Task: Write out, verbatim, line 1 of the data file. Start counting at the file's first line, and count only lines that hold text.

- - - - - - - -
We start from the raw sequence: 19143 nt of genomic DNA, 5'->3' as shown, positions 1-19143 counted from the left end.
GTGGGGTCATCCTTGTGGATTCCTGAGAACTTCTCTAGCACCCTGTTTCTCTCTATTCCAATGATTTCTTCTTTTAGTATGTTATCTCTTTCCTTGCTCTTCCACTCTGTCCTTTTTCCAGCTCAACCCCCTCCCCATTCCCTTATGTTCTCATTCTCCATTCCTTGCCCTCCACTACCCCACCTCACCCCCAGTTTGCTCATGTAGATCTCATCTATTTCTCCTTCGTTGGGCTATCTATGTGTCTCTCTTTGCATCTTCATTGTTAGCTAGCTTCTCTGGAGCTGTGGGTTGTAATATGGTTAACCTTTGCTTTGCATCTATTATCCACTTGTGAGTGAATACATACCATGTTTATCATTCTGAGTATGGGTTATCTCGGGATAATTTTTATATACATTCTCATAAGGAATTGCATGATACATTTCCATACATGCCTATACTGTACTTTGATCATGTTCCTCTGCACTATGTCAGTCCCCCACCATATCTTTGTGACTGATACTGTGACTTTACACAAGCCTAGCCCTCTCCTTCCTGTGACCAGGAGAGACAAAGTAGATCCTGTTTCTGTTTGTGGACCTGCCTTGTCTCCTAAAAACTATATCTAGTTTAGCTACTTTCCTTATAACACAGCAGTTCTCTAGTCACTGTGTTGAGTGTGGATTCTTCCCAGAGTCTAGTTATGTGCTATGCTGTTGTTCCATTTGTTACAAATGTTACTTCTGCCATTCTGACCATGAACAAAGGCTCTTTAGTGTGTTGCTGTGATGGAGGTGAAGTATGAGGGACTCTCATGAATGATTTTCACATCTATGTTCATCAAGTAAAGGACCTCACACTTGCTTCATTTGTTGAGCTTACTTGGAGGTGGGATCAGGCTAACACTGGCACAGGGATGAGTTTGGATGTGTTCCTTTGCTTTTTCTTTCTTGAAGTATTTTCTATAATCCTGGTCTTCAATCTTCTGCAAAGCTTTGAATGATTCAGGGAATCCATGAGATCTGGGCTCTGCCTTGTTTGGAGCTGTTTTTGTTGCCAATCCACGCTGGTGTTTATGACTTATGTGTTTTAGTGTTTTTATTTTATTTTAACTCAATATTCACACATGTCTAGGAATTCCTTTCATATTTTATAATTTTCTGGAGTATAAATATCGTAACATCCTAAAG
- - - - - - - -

We start from the raw sequence: 19143 nt of genomic DNA, 5'->3' as shown, positions 1-19143 counted from the left end.